“Moebius Syndrome is rare, but disability is the most common minority in the world. 25% of Americans are disabled.” Today we learn from Dr. Kathleen Bogart, social psychologist and disability expert, about growing up with facial paralysis, “alternative expressions”, universal design, the dangers of disability simulation activities (and alternatives), disability spread, ableism, and the moral/medical/social models of disability. This one will leave you thinking hard about going “back to normal” after COVID, and it’ll probably make you want to re-watch The Lion King, too.
Dr. Kathleen Bogart is an Associate Professor of Psychology at Oregon State University and a blogger at Psychology Today. As a person with a disability, she is passionate about researching, educating, and writing about ableism, or disability prejudice. Her research focuses on the psychosocial implications of living with disability, rare disorders, or facial differences such as Moebius syndrome. Her work has been featured in the New York Times, Time, and the Financial Times.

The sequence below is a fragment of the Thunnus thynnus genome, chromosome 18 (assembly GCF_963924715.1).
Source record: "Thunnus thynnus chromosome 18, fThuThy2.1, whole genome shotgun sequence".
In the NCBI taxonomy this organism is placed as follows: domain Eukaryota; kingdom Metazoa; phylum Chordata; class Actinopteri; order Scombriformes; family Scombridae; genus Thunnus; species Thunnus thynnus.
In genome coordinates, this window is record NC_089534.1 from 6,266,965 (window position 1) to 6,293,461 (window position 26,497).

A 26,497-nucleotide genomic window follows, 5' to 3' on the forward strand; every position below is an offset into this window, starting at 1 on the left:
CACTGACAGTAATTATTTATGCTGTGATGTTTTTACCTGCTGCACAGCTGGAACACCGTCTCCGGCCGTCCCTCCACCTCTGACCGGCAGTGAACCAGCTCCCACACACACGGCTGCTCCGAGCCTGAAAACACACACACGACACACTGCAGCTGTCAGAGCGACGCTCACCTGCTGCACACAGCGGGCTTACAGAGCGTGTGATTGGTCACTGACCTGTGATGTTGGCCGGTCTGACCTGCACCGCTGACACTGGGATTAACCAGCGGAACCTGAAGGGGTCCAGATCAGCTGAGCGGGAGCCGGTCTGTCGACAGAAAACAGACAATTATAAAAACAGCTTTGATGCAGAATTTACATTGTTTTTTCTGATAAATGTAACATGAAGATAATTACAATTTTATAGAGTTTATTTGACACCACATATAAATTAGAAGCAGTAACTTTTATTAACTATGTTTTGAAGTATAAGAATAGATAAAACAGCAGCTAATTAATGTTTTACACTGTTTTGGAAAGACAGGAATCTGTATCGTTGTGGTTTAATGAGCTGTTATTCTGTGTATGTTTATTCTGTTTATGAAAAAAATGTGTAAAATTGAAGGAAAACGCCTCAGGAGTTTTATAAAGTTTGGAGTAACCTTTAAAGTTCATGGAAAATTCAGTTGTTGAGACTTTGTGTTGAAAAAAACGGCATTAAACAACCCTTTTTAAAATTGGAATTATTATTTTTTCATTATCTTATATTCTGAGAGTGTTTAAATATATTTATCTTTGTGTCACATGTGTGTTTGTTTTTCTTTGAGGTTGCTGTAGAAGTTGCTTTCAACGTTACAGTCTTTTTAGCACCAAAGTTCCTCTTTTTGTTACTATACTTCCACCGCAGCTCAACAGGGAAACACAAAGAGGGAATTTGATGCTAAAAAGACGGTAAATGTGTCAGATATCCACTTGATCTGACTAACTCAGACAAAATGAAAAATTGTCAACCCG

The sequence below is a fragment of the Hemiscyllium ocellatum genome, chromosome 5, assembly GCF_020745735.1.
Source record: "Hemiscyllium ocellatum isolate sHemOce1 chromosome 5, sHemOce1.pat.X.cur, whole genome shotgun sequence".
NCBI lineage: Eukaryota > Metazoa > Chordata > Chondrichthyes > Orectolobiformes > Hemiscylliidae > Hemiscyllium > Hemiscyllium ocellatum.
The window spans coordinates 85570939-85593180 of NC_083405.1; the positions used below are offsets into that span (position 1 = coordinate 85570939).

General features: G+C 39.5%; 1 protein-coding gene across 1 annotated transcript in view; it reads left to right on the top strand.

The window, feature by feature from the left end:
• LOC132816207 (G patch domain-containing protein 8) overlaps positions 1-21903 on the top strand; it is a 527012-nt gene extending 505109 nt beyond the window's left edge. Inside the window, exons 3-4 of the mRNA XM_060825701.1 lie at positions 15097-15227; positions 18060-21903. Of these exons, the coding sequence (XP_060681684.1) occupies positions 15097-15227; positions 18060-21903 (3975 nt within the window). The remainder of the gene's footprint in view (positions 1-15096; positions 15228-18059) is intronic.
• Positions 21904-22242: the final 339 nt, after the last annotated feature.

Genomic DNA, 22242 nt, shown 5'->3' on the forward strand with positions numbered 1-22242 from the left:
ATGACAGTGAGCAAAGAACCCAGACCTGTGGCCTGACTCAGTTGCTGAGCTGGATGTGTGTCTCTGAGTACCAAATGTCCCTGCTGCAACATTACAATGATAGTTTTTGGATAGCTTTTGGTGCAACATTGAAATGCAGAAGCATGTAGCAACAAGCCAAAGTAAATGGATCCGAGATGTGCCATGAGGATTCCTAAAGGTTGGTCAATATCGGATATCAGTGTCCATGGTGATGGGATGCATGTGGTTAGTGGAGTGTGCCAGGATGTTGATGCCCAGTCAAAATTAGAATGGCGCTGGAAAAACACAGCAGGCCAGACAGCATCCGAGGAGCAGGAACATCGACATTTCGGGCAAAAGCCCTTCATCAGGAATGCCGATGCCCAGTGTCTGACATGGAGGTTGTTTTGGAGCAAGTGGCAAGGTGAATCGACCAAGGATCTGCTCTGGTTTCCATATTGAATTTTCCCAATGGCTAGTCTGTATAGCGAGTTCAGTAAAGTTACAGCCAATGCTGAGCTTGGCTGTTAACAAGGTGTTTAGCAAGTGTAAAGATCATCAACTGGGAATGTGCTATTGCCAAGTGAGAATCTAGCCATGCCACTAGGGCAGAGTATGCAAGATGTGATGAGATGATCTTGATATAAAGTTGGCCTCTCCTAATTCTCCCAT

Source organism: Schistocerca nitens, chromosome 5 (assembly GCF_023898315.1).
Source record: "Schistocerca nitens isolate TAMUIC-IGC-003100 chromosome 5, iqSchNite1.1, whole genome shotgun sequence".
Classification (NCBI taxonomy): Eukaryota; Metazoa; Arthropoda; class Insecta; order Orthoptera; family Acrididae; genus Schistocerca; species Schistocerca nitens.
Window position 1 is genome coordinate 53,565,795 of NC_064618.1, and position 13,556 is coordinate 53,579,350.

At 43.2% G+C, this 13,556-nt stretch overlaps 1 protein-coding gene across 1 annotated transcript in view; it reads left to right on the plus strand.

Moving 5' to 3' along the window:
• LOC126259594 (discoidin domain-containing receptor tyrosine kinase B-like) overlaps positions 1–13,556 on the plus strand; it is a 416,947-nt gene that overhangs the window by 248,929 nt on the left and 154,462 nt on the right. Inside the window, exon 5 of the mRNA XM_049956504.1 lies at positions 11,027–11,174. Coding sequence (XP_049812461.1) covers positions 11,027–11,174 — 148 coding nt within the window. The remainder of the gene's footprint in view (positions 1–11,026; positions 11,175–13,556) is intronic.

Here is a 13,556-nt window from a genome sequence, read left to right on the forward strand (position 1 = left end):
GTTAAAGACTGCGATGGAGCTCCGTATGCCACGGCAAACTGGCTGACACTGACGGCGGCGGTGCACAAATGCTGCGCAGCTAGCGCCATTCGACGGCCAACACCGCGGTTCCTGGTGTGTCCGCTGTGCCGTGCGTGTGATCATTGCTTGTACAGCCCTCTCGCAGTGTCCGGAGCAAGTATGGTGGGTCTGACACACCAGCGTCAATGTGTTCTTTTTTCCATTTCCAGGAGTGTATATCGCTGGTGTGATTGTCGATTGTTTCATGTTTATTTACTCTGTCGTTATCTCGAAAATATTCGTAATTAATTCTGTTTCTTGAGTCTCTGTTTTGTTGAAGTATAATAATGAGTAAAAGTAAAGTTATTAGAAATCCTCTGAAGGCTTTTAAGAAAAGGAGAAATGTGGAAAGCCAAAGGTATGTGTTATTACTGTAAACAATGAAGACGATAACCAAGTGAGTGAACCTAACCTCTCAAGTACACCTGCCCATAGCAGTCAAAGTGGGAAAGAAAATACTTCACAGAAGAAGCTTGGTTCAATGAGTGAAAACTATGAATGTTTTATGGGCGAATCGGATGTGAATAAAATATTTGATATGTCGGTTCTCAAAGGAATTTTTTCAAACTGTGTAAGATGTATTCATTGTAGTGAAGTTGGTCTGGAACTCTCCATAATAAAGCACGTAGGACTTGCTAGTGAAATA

Moebius Syndrome Foundation: https://moebiussyndrome.org
National Organization for Rare Disorders: https://rarediseases.org
All Kathy’s links: https://linktr.ee/KathleenBogart
Kathleen’s “Meanwhile” piece on TEDx: TEDxUofW 2021: Meanwhile
“Disability Is Diversity” Psychology Today blog: https://www.psychologytoday.com/us/blog/disability-is-diversity
Oregon State research lab: https://liberalarts.oregonstate.edu/sps/dsil
The Perfect Recipe Project: https://perfectrecipeproject.blogspot.com/?m=1
Welcome to The Psychologists Podcast, where we talk about all things psychology through a very personal lens.
Gill Strait PhD and Julia Strait PhD are both Licensed Psychologists (TX) and Licensed Specialists in School Psychology (LSSPs, TX). They are alumni of The University of South Carolina School Psychology Doctoral Program (Go Gamecocks).
Gill is a teacher, researcher, and supervisor at a university graduate psychology training program.